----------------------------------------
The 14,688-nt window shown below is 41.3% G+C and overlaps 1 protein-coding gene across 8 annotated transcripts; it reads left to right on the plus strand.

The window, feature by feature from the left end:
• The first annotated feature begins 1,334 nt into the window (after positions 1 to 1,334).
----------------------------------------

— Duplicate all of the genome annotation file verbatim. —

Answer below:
The 14,688-nt window shown below is 41.3% G+C and overlaps 1 protein-coding gene across 8 annotated transcripts; it reads left to right on the plus strand.

The window, feature by feature from the left end:
• The first annotated feature begins 1,334 nt into the window (after positions 1 to 1,334).